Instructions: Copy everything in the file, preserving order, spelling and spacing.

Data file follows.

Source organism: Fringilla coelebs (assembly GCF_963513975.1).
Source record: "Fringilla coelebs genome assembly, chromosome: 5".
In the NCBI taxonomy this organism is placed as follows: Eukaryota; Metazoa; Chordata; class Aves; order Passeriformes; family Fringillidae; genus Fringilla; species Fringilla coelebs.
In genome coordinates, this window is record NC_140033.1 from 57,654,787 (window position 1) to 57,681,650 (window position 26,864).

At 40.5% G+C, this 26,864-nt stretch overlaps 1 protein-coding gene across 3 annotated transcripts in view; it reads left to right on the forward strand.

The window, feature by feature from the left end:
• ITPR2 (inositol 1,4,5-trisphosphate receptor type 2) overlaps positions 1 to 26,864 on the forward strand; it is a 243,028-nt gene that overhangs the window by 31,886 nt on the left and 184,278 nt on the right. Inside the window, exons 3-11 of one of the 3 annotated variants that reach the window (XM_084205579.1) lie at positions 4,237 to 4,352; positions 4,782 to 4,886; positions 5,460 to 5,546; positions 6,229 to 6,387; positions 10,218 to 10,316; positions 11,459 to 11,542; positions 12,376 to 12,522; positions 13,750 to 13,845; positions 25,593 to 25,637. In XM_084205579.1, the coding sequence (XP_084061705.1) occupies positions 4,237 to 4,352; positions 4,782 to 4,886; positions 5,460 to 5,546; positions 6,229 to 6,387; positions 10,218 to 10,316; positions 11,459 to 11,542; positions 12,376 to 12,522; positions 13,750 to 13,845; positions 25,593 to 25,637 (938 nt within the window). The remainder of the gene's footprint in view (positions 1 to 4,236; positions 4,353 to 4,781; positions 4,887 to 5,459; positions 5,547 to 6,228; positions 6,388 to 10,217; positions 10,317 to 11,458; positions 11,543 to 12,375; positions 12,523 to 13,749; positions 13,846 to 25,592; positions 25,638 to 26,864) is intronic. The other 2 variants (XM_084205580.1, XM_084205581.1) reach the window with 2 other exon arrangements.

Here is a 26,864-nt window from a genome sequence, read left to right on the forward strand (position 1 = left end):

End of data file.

Source organism: Fringilla coelebs (assembly GCF_963513975.1).
Source record: "Fringilla coelebs genome assembly, chromosome: 5".
In the NCBI taxonomy this organism is placed as follows: Eukaryota; Metazoa; Chordata; class Aves; order Passeriformes; family Fringillidae; genus Fringilla; species Fringilla coelebs.
In genome coordinates, this window is record NC_140033.1 from 57,654,787 (window position 1) to 57,681,650 (window position 26,864).

At 40.5% G+C, this 26,864-nt stretch overlaps 1 protein-coding gene across 3 annotated transcripts in view; it reads left to right on the forward strand.

The window, feature by feature from the left end:
• ITPR2 (inositol 1,4,5-trisphosphate receptor type 2) overlaps positions 1 to 26,864 on the forward strand; it is a 243,028-nt gene that overhangs the window by 31,886 nt on the left and 184,278 nt on the right. Inside the window, exons 3-11 of one of the 3 annotated variants that reach the window (XM_084205579.1) lie at positions 4,237 to 4,352; positions 4,782 to 4,886; positions 5,460 to 5,546; positions 6,229 to 6,387; positions 10,218 to 10,316; positions 11,459 to 11,542; positions 12,376 to 12,522; positions 13,750 to 13,845; positions 25,593 to 25,637. In XM_084205579.1, the coding sequence (XP_084061705.1) occupies positions 4,237 to 4,352; positions 4,782 to 4,886; positions 5,460 to 5,546; positions 6,229 to 6,387; positions 10,218 to 10,316; positions 11,459 to 11,542; positions 12,376 to 12,522; positions 13,750 to 13,845; positions 25,593 to 25,637 (938 nt within the window). The remainder of the gene's footprint in view (positions 1 to 4,236; positions 4,353 to 4,781; positions 4,887 to 5,459; positions 5,547 to 6,228; positions 6,388 to 10,217; positions 10,317 to 11,458; positions 11,543 to 12,375; positions 12,523 to 13,749; positions 13,846 to 25,592; positions 25,638 to 26,864) is intronic. The other 2 variants (XM_084205580.1, XM_084205581.1) reach the window with 2 other exon arrangements.

Here is a 26,864-nt window from a genome sequence, read left to right on the forward strand (position 1 = left end):